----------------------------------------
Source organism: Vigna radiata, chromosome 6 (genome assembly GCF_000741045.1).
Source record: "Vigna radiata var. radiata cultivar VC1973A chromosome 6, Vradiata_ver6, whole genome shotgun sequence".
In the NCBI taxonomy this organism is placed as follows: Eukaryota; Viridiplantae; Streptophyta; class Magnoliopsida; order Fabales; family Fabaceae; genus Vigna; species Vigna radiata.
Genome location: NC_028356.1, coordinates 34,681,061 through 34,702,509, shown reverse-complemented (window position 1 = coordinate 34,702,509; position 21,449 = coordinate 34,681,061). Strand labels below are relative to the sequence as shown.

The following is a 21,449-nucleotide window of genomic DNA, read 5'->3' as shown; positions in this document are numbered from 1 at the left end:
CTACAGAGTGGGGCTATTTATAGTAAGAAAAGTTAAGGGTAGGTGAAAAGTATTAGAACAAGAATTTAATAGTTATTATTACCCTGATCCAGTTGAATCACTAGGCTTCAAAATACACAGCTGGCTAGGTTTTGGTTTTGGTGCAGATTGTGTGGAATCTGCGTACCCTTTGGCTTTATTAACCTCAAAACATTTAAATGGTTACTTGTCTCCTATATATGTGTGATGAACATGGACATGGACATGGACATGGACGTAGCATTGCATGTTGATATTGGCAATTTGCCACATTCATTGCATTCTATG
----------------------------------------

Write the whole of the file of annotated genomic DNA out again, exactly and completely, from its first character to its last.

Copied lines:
Source organism: Vigna radiata, chromosome 6 (genome assembly GCF_000741045.1).
Source record: "Vigna radiata var. radiata cultivar VC1973A chromosome 6, Vradiata_ver6, whole genome shotgun sequence".
In the NCBI taxonomy this organism is placed as follows: Eukaryota; Viridiplantae; Streptophyta; class Magnoliopsida; order Fabales; family Fabaceae; genus Vigna; species Vigna radiata.
Genome location: NC_028356.1, coordinates 34,681,061 through 34,702,509, shown reverse-complemented (window position 1 = coordinate 34,702,509; position 21,449 = coordinate 34,681,061). Strand labels below are relative to the sequence as shown.

The following is a 21,449-nucleotide window of genomic DNA, read 5'->3' as shown; positions in this document are numbered from 1 at the left end:
CTACAGAGTGGGGCTATTTATAGTAAGAAAAGTTAAGGGTAGGTGAAAAGTATTAGAACAAGAATTTAATAGTTATTATTACCCTGATCCAGTTGAATCACTAGGCTTCAAAATACACAGCTGGCTAGGTTTTGGTTTTGGTGCAGATTGTGTGGAATCTGCGTACCCTTTGGCTTTATTAACCTCAAAACATTTAAATGGTTACTTGTCTCCTATATATGTGTGATGAACATGGACATGGACATGGACATGGACGTAGCATTGCATGTTGATATTGGCAATTTGCCACATTCATTGCATTCTATG